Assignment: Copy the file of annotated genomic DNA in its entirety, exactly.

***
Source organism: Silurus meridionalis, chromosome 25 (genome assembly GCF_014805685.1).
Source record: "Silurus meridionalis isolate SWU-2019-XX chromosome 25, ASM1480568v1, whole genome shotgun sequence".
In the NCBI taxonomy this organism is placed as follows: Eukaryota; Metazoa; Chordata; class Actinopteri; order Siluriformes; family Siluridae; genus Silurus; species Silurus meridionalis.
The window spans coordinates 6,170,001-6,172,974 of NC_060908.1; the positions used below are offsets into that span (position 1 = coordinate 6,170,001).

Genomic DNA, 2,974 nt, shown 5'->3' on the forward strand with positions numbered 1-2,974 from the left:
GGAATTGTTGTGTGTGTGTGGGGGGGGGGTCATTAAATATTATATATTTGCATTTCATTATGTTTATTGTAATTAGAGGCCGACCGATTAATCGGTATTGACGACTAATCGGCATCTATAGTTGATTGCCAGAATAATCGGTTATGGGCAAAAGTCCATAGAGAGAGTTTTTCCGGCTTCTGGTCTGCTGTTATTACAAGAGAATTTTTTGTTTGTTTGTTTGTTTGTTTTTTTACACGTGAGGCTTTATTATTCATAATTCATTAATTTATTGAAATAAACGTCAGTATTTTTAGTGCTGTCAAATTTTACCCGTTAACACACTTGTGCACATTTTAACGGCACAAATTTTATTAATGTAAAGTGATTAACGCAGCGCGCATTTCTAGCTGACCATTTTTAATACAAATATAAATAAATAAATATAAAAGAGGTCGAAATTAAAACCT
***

Source organism: Silurus meridionalis, chromosome 25 (genome assembly GCF_014805685.1).
Source record: "Silurus meridionalis isolate SWU-2019-XX chromosome 25, ASM1480568v1, whole genome shotgun sequence".
In the NCBI taxonomy this organism is placed as follows: Eukaryota; Metazoa; Chordata; class Actinopteri; order Siluriformes; family Siluridae; genus Silurus; species Silurus meridionalis.
The window spans coordinates 6,170,001-6,172,974 of NC_060908.1; the positions used below are offsets into that span (position 1 = coordinate 6,170,001).

Genomic DNA, 2,974 nt, shown 5'->3' on the forward strand with positions numbered 1-2,974 from the left:
GGAATTGTTGTGTGTGTGTGGGGGGGGGGTCATTAAATATTATATATTTGCATTTCATTATGTTTATTGTAATTAGAGGCCGACCGATTAATCGGTATTGACGACTAATCGGCATCTATAGTTGATTGCCAGAATAATCGGTTATGGGCAAAAGTCCATAGAGAGAGTTTTTCCGGCTTCTGGTCTGCTGTTATTACAAGAGAATTTTTTGTTTGTTTGTTTGTTTGTTTTTTTACACGTGAGGCTTTATTATTCATAATTCATTAATTTATTGAAATAAACGTCAGTATTTTTAGTGCTGTCAAATTTTACCCGTTAACACACTTGTGCACATTTTAACGGCACAAATTTTATTAATGTAAAGTGATTAACGCAGCGCGCATTTCTAGCTGACCATTTTTAATACAAATATAAATAAATAAATATAAAAGAGGTCGAAATTAAAACCT